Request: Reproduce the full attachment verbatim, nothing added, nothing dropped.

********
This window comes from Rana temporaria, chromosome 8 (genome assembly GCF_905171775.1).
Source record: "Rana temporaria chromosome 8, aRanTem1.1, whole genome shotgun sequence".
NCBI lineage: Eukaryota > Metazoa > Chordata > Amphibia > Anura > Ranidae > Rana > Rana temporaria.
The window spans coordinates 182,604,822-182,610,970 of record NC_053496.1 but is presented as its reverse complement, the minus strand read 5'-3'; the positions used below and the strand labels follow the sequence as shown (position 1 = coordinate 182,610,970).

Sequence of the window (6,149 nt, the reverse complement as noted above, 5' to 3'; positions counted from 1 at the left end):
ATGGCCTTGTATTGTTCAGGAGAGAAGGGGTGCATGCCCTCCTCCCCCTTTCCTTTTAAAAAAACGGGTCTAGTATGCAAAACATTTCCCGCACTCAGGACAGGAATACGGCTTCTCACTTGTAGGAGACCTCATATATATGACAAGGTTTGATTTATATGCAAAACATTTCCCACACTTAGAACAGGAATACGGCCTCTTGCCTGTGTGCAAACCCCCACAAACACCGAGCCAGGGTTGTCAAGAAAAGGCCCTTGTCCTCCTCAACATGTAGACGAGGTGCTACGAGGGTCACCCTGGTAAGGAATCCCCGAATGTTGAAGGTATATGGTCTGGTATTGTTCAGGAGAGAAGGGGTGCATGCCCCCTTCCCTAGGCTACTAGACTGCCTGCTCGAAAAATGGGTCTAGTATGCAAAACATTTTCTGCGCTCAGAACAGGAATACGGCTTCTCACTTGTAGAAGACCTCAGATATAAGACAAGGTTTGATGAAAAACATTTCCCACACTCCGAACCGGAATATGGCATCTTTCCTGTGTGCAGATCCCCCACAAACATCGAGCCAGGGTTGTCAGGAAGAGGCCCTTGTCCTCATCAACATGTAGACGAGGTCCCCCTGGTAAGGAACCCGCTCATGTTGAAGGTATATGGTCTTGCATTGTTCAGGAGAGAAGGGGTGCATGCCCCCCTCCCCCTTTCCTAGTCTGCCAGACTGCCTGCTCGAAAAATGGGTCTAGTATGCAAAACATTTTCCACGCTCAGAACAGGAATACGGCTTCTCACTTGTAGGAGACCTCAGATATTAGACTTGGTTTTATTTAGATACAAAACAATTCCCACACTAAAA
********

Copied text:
This window comes from Rana temporaria, chromosome 8 (genome assembly GCF_905171775.1).
Source record: "Rana temporaria chromosome 8, aRanTem1.1, whole genome shotgun sequence".
NCBI lineage: Eukaryota > Metazoa > Chordata > Amphibia > Anura > Ranidae > Rana > Rana temporaria.
The window spans coordinates 182,604,822-182,610,970 of record NC_053496.1 but is presented as its reverse complement, the minus strand read 5'-3'; the positions used below and the strand labels follow the sequence as shown (position 1 = coordinate 182,610,970).

Sequence of the window (6,149 nt, the reverse complement as noted above, 5' to 3'; positions counted from 1 at the left end):
ATGGCCTTGTATTGTTCAGGAGAGAAGGGGTGCATGCCCTCCTCCCCCTTTCCTTTTAAAAAAACGGGTCTAGTATGCAAAACATTTCCCGCACTCAGGACAGGAATACGGCTTCTCACTTGTAGGAGACCTCATATATATGACAAGGTTTGATTTATATGCAAAACATTTCCCACACTTAGAACAGGAATACGGCCTCTTGCCTGTGTGCAAACCCCCACAAACACCGAGCCAGGGTTGTCAAGAAAAGGCCCTTGTCCTCCTCAACATGTAGACGAGGTGCTACGAGGGTCACCCTGGTAAGGAATCCCCGAATGTTGAAGGTATATGGTCTGGTATTGTTCAGGAGAGAAGGGGTGCATGCCCCCTTCCCTAGGCTACTAGACTGCCTGCTCGAAAAATGGGTCTAGTATGCAAAACATTTTCTGCGCTCAGAACAGGAATACGGCTTCTCACTTGTAGAAGACCTCAGATATAAGACAAGGTTTGATGAAAAACATTTCCCACACTCCGAACCGGAATATGGCATCTTTCCTGTGTGCAGATCCCCCACAAACATCGAGCCAGGGTTGTCAGGAAGAGGCCCTTGTCCTCATCAACATGTAGACGAGGTCCCCCTGGTAAGGAACCCGCTCATGTTGAAGGTATATGGTCTTGCATTGTTCAGGAGAGAAGGGGTGCATGCCCCCCTCCCCCTTTCCTAGTCTGCCAGACTGCCTGCTCGAAAAATGGGTCTAGTATGCAAAACATTTTCCACGCTCAGAACAGGAATACGGCTTCTCACTTGTAGGAGACCTCAGATATTAGACTTGGTTTTATTTAGATACAAAACAATTCCCACACTAAAA